other than their own. In the following paragraphs, with the help of a diagram
(Figure 1), we shall discuss the diverse usage of the term “reason”, and the
various considerations that have justified one or the other positions.
The above diagram indicates three different meanings in
which the term “reason” has been used. These are as follows:
1. “Reason” has been used to represent the human
intellectual faculty that processes a variety of information as premises to draw
conclusions thereupon. The premises utilized by the human intellectual faculty
and the conclusions drawn thereof can be identified with one or the other
discipline of knowledge. Moreover, the human intellectual faculty is not merely
considered a processor of information, but is also believed to harbor at least
some a priori knowledge consisting of self-evident principles. In other words,
it has been argued that a priori knowledge of self-evident principles (also
known as the “first principles”) is built-in to human intellectual faculty
unlike other sources of knowledge (such as revelation, observations, transmitted
reports) that are basically external.
2. “Reason” has been used to represent the various types
of premises (reasons) that are employed by human beings in their inferences.
Each of the various kinds of premises represents a source of knowledge, which is
characteristically associated with one or more disciplines of knowledge.
3. Finally, “reason” has been used to represent the
exercise of intellectual faculty in the absence of revealed premises,
observations and transmitted reports. Such exercise of human reason has been
expressed in literature as “pure reason”, “independent use of reason”, “reason
in the absence of revelation” etc. Here, I contend that reason (i.e. human
intellectual faculty) cannot be exercised in a “pure” and “empty” state in the
absence of revelation, observations, transmitted reports, or a priori knowledge
(if that is recognized as a separate source of knowledge). What has been called
“pure reason” actually employs “assumptions”; thus, the exercise of human
intellectual faculty in the absence of revelation, observation and transmitted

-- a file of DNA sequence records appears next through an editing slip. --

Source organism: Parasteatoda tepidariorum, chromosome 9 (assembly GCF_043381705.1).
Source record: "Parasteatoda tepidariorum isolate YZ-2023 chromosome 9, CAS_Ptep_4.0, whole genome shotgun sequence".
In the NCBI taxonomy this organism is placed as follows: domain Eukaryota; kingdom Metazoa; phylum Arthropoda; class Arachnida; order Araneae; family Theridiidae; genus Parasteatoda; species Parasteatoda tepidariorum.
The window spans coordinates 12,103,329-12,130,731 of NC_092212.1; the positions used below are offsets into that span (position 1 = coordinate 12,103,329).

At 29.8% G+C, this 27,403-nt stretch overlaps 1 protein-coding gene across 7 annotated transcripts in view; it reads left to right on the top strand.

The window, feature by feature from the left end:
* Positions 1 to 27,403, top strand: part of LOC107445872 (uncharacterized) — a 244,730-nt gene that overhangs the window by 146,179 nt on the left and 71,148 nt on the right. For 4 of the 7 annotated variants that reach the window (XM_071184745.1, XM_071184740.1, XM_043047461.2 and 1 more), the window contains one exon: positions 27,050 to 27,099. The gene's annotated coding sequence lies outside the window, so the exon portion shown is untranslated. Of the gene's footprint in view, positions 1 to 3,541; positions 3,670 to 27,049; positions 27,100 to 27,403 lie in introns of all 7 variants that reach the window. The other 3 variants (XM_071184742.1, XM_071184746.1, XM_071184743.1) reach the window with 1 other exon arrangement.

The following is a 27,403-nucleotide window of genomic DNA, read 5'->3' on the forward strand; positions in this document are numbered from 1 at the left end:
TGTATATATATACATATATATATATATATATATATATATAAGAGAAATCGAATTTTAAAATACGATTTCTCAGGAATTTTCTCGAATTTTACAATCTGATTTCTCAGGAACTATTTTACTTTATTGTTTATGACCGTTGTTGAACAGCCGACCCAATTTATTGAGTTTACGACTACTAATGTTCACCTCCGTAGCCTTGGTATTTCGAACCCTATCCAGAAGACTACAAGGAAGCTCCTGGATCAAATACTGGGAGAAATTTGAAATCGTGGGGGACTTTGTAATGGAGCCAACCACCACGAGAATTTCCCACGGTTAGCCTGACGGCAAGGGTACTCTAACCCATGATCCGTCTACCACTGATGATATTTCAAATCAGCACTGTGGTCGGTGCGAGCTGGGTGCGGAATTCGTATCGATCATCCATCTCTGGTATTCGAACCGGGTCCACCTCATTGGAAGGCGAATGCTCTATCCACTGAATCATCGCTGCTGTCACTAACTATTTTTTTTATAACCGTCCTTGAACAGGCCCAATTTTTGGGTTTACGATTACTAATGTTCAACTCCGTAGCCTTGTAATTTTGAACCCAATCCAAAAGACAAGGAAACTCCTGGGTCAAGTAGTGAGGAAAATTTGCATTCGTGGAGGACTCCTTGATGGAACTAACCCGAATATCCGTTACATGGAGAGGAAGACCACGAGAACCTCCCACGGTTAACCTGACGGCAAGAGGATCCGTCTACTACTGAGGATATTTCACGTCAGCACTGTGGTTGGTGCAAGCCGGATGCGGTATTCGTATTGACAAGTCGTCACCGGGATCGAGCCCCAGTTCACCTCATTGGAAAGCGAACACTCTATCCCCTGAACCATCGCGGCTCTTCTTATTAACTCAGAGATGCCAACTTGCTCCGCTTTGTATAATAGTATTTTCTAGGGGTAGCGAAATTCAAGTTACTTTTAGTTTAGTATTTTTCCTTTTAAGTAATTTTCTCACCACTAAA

reports makes use of “conjecture” as the premise. It appears that such
utilization of conjecture as the premise has not been very clearly identified in
epistemological discourse. At least partly, this is because philosophical ideas
founded on conjecture have often been packaged and presented as “logically
necessary”—something that would necessarily follow from a priori knowledge. Of
course, philosophers would rarely attribute their ideas to conjecture, for this
would strip their ideas of any credibility. If we identify conjecture as the
premise in the exercise of so-called “pure reason”, then it would become obvious
that much of the criticism of “reason” is actually a rejection of “conjecture”
and not of reason per se.
The varied use of the term “reason” is noticeable in the
scholars’ arguments over the relationship between revelation and reason.
Historically, the employment of “conjecture” by the mu‘tazilah and Muslim
philosophers in their use of “reason” has invoked much criticism of reason and
rationality in general. The mu‘tazilah and Muslim philosophers often went on to
answer questions on which revelation was silent and observation was not
available. Although the “logical deductive” discourse of the mu‘tazilah and
philosophers was often based on assumptions and conjecture, their answers to
subtle metaphysical questions were almost always portrayed as “self-evident
truth” that necessarily followed from a priori knowledge. Such use of reason in
the third sense of the word (as described earlier) understandably led their
critics to argue for a priority of revelation over reason. Furthermore, most
critics of the mu‘tazilah and philosophers, failing to isolate and criticize
conjecture as the sole problem in the rationalist discourse, ended up
criticizing reason in general. But at the same time, some of the critics of the
rational discourse did not completely shun reason; instead they suggested a
restricted meaning and role of reason as a tool that merely analyzes and
infers—which essentially meant the use of reason in the first sense of the word
(as described earlier). These latter critics also identified conjecture as the
problem and articulated their criticism of it.
Repulsed by the mu‘tazilite rationalistic discourse, many
of the later theologians and fuqahā’ often compromised on the rationality (i.e.
reasonability) of Islamic beliefs and practices. The aversion to reason and
rationality lasts until today. It is no wonder that contemporary scholars who
attempt to restore the complementary relationship between revelation and reason
are not welcomed. This is because the vast majority of Muslims does not realize